With Halloween approaching, kids will soon be considering bright orange cupcakes and otherworldly candy. Though I am all for limiting artificial ingredients in favor of more natural dyes from carrots and beets, at the same time, it is difficult to prove that artificial colors are unsafe.

Many studies have been done which have NOT shown an association between food dyes and hyperactivity in children. The FDA has previously stated that these dyes are safe based on a 1980s report. A 2004 study from Schwab at Columbia reviewed available data and concluded that neurobehavioral changes may be due to artificial food colors. BUT a clever 2004 study in the American Family Physician showed that parents perceived a difference in behavior after kids tasted artificially flavored beverages, whereas independent observers did not. So it appears that the parents were either not trained to judge hyperactive behavior, or possibly biased.

A year ago the flood gates opened when the reputable British Journal Lancet published a study which looked at 153 3-year olds and 144 9-year olds and game them drinks containing either artificial colors or placebo. They were then assessed by parents in terms of concentration, fidgeting, and restlessness. After this study came out, the UK Food Standards Agency asked manufacturers to pull the synthetic colors involved in the study. Here in the U.S., the Center for Science in the Public Interest is now petitioning the FDA to demand that 8 synthetic blues, yellows, greens, reds, and oranges be removed from the market. Yet the current evidence would still appear to be flimsy at best.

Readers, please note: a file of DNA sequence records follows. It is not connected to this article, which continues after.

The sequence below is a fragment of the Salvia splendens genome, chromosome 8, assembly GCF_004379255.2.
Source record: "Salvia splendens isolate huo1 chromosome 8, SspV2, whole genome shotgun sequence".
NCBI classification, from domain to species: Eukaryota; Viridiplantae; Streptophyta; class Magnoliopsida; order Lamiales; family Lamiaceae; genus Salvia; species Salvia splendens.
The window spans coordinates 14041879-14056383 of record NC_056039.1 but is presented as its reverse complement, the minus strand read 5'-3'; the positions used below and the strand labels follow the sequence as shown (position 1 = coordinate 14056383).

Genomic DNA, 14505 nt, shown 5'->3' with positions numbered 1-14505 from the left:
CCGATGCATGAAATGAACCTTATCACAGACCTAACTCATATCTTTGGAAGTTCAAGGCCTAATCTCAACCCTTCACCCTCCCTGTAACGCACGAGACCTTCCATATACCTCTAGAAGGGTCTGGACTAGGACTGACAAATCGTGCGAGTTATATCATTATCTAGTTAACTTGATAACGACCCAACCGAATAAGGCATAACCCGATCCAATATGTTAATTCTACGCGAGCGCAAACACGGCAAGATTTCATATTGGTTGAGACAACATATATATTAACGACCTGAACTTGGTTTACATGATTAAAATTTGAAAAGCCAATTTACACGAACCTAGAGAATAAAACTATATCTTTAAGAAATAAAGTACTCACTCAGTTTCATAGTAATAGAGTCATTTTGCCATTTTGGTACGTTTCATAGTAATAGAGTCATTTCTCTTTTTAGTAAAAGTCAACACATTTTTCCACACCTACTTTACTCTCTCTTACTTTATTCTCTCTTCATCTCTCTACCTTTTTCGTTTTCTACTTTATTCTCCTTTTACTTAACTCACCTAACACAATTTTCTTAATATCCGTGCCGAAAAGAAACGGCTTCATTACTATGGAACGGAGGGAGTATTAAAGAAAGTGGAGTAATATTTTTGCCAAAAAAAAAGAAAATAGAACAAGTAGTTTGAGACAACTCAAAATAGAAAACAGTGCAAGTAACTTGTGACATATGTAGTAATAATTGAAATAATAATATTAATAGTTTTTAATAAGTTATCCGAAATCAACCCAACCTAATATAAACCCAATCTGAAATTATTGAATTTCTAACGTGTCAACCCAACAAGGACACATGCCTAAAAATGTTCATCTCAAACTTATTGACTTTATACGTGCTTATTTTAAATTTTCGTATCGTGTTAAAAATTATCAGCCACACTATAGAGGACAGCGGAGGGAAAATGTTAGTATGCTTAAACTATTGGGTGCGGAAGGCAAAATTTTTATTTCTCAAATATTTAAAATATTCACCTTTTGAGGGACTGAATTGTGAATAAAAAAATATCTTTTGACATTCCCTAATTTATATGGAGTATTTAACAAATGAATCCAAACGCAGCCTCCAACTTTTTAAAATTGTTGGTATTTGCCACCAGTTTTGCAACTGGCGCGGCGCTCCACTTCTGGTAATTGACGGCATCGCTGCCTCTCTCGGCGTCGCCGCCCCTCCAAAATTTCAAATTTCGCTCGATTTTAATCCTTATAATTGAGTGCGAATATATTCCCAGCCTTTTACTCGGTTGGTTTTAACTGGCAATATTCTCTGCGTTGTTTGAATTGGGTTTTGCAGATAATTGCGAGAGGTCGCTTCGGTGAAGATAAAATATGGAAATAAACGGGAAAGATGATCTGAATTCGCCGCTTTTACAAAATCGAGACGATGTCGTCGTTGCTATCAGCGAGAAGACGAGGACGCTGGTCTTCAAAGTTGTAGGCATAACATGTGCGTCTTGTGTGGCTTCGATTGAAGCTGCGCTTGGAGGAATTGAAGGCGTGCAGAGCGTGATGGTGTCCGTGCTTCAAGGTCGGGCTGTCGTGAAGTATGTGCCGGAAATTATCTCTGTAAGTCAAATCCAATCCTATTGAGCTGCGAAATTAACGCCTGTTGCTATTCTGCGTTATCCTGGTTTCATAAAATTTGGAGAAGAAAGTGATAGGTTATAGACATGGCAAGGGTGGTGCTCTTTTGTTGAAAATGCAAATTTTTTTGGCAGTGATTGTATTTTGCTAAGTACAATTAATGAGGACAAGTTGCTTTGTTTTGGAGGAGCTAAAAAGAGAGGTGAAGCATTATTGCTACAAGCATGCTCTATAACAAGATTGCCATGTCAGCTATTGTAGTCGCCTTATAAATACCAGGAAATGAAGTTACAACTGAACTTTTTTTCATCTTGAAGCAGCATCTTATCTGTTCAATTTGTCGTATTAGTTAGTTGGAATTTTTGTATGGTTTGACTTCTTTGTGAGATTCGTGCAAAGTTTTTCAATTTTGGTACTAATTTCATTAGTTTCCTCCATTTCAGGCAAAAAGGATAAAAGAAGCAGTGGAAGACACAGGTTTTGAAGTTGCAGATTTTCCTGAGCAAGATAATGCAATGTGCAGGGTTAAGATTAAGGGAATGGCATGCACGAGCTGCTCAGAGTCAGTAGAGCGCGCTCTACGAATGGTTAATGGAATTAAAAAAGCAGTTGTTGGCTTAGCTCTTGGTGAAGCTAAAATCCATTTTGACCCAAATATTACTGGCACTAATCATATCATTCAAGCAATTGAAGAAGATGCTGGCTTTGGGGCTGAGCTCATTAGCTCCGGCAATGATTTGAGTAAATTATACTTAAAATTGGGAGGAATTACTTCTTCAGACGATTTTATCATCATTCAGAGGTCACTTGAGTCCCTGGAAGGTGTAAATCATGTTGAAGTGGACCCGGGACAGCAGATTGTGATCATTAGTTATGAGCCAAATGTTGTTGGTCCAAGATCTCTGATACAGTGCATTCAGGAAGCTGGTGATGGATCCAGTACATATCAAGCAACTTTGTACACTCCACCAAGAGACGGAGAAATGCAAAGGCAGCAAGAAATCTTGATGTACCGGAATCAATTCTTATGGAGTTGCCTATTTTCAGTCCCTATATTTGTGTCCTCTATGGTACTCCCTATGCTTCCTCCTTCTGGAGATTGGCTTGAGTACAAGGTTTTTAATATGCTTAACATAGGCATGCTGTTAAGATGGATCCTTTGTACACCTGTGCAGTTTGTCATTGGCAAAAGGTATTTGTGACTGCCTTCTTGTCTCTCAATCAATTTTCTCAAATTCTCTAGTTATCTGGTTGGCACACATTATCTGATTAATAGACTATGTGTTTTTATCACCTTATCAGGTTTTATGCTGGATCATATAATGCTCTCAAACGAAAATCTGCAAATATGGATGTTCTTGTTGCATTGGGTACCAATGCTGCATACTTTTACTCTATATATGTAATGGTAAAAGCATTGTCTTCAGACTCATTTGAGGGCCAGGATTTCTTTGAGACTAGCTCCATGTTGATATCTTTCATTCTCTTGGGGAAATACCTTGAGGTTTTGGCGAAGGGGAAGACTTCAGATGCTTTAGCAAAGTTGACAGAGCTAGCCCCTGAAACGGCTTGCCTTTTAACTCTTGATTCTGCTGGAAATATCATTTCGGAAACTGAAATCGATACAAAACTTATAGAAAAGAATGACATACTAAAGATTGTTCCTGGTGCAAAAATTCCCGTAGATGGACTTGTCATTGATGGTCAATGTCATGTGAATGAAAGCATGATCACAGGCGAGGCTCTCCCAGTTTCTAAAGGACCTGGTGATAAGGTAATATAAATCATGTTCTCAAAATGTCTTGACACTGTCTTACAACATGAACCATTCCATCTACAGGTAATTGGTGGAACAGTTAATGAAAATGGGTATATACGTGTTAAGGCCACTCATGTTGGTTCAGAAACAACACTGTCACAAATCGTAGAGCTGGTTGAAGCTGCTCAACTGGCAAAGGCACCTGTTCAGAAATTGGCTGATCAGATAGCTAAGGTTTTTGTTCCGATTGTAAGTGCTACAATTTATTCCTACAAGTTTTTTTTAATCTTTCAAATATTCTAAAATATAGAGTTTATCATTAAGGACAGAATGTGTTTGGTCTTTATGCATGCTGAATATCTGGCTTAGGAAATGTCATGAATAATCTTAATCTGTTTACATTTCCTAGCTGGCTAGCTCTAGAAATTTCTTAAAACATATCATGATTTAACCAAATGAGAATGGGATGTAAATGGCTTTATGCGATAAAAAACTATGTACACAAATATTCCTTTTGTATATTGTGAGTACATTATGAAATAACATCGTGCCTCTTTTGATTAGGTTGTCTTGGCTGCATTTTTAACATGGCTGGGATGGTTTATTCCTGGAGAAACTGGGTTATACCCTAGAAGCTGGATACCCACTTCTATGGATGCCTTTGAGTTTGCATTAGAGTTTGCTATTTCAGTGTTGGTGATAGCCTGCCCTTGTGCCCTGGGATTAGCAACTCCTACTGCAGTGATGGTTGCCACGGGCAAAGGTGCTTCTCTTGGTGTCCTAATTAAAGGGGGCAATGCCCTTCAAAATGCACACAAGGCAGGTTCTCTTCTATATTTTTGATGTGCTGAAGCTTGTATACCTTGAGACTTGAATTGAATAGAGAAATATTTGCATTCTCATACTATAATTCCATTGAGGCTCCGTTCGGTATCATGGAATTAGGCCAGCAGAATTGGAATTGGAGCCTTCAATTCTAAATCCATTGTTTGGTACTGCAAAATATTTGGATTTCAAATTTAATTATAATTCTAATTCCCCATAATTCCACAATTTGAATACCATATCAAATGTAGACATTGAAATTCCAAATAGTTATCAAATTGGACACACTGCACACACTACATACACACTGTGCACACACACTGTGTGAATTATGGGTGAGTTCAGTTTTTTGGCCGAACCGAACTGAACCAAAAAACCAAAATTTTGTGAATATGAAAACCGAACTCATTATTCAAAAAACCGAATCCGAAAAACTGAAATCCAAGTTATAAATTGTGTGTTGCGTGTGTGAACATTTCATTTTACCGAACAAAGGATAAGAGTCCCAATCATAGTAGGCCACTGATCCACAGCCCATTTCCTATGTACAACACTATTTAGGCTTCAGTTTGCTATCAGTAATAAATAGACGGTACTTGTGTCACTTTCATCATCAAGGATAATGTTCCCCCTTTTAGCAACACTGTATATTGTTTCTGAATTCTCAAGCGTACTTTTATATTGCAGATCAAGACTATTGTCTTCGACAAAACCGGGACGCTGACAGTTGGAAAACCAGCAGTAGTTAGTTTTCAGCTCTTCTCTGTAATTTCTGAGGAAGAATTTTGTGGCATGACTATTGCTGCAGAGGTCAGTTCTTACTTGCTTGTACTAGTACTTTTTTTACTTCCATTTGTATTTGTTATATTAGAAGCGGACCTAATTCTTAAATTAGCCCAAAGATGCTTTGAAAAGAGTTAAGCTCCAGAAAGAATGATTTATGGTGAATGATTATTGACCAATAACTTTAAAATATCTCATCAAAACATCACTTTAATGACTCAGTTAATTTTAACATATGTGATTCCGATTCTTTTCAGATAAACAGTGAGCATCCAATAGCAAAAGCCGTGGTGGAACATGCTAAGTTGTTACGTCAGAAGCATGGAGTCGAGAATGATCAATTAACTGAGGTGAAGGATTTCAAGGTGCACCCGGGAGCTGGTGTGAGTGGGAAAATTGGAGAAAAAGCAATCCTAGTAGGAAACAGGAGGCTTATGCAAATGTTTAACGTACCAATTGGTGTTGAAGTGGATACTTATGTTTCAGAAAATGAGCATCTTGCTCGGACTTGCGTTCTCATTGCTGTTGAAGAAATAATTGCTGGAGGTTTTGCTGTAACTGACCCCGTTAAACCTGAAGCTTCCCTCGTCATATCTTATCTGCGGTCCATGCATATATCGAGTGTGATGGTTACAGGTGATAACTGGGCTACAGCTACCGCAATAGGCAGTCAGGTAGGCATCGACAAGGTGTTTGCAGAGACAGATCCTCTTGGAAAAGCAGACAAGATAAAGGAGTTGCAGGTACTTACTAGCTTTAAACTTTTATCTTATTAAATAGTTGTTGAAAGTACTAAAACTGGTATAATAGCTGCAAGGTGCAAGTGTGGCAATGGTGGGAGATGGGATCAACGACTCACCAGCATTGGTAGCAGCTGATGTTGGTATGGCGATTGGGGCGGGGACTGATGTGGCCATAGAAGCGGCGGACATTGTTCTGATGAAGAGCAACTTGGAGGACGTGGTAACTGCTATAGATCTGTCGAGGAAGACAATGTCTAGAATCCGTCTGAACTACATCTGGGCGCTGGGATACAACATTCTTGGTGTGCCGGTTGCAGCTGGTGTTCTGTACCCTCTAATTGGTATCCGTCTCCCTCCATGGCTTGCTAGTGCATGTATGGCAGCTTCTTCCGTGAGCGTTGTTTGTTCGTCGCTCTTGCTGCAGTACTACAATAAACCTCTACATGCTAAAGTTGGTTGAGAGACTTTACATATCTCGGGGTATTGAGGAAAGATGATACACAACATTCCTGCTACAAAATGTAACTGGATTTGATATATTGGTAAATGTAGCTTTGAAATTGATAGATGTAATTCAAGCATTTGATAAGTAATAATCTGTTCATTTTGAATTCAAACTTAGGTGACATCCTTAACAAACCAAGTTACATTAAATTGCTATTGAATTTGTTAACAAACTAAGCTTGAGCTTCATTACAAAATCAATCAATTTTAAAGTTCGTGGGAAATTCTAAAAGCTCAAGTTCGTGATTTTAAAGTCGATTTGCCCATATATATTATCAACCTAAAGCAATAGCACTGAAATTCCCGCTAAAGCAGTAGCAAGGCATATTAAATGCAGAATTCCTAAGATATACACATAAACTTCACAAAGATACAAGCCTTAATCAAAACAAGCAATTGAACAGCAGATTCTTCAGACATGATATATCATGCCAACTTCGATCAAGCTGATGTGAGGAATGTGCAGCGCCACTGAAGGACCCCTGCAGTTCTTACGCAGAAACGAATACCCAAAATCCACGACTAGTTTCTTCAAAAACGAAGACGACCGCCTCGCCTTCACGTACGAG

BOTTOM LINE_ To draw a conclusion on this seemingly conflicting information, I turned to director of the NYU Child Study Center and world expert in Attention Deficit Hyperactivity Disorder, Dr. Harold Koplewicz. "There have been multiple studies," he said. "There is no evidence that the artificial colors effect children."

Dr. Marc Siegel is an internist and associate professor of medicine at the NYU School of Medicine. He is a FOX News Medical Contributor and writes a health column for LA Times, where he examines TV and movies for medical accuracy. Dr. Siegel is the author of "False Alarm: the Truth About the Epidemic of Fear" and "Bird Flu: Everything You Need to Know About the Next Pandemic". Read more at www.doctorsiegel.com